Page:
8 miles over crispy crunchy snow covered sidewalks and roads in another (yawn) sub-zero WC. Recovery miles for the weekend race. 8 miles to recover for a mile. But needed, as my hamstrings and arms are sore from the anaerobic-heavy, lactic acid laden mile on Saturday…
…Saturday. I must be losing my edge because I feel fine after running a lousy mile. Really fine. Here’s how it went down. Slept fine the night before, after a fine meal. Felt loose the morning of the race, rested, some nerves but not enough to require medication. I was mentally prepared, with a good ‘nothing to lose’ attitude; physically ready, with a nice 4 mile warm up, a balmy 25 degrees, along with some good sprints and stretches.
Saw a couple of familiar faces as we lined up at the start line, knew several guys were national champs in the middle distances, taking everything in like an art aficionado would in the Louvre, was relaxed, maybe a little too relaxed. We were individually introduced. I’m introduced first, being the last seed, receive applause, feel important. Then ‘so and so from ___, California, ran a 1:59 800m at last years national masters’ championships and DID NOT win,’…’so and so from ____, Michigan ran a 1:58 800m at the same race and also DID NOT win…’ Then the announcer says, ‘this is probably the finest field we’ve ever assembled!’ Mike (a competitor from Rochester I know from past races) and I turn to each other and say ‘great.’ Realizing now that my relaxed state is actually a disguised form of denial.
‘On your marks’, we toe the line, the gun goes off, runners sprint out, I surprising myself sprint out with them. In that split second, I’ve decided to go for broke rather than to safely conservatively come in with an okay time. I’m going to try to run a fantastic time and risk a meltdown. For the first quarter (2 laps), my spikes gripping the track, I’m flying along, right there, come through in 69 secs. Towards the end of the 3rd lap, the pack starts pulling ahead, or I’m falling behind, my stride no longer keeping up. Oh oh. Next lap, a gap starts appearing between me and the pack, I’m starting to feel legs and arms stiffening, lactic acid already?
At the end of the 4th lap, the half-way mark at 2:19, Mike, the one guy behind me, passes me, and now I’m in trouble. My gamble, I already know, will result in a big loss. With a half (4 laps) still to go and lactic acid seeping through every crevice in my muscles and ligaments, I’m just trying to survive, pumping my arms as fast as I can and stride though the quicksand as fluidly as possible. Thank God there’s an exciting race among the leaders (the winner edging out second, 4:25 to 4:26), as the crowd erupts and the announcer exhorts, so that the attention is away from my painful conclusion. The last three laps basically end up being a painful solo interval workout, as I mercifully teeter in at 4:58.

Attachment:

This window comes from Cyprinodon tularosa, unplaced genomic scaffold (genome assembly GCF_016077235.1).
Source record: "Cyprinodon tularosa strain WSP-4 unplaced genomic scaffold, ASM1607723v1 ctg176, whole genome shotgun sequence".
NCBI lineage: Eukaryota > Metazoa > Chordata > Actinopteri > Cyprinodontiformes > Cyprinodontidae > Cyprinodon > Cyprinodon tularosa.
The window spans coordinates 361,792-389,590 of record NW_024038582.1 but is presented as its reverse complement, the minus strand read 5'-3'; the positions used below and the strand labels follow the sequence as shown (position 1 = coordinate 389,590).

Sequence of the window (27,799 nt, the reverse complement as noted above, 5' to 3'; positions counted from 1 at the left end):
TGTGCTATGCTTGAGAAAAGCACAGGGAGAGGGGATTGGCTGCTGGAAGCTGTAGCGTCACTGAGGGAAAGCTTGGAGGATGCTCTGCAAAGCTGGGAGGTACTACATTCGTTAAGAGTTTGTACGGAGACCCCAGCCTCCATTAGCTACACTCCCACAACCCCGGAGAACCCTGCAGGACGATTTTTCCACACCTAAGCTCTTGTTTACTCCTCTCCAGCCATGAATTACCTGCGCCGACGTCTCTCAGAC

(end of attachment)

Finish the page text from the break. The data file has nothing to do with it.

I’m in pain physically along with a bruised ego. I’ve come in far behind the leaders in other races, but the track can be particularly cruel as there’s no place to hide if you are tanking. In this moment immediately after finishing, in what feels like absolute silence, I want to go straight back to the hotel room and take a nap.
But that’s only for a second. A runner and a spectator come over and pat me on the back, one says ‘nice job, that’s a tough race, no place to hide on the track, good for you man.’ One of the contenders comes over and asks me how I did, I say ‘terrible,’ we shake hands. I’m now actually feeling giddy that the race is over. Whew. Best of all my son, Adam, comes down from the stands and gives me a high five, ‘great job Dad.’ I’m still his dad, nothing more nothing less. He brings me my gear, we go to the concession stand, I grab a Gatorade and he some nachos. Along the way, I see some of the senior runners from Buffalo, some amazingly still going in their 80’s, they congratulate me on being in the race.
Not sure I’d go as far as to say I’m proud of my performance – it really was a slow run. But I’m not upset, not by a long shot. I would be upset if the mile were my specialty. It’s not. Somehow these Hartshorne organizers were generous enough to include me in this terrific event, and it was a thrill. In the moment, I went for it. Didn’t work out this time, will pay off in the future.
A thrill ride but nothing to gauge my current fitness realistically. I think I had prepared for it as best I could, but without adequate facilities, I was cooked from the start. I’d love to try again, but without a nearby indoor track and the event’s timing, not sure how much I can devote to future indoor races. For now, the Hartshorne race becomes one more chapter in my collection of fun run stories, and catapults me, finally, to the upcoming 2014 season, back home, in my venue, on the roads.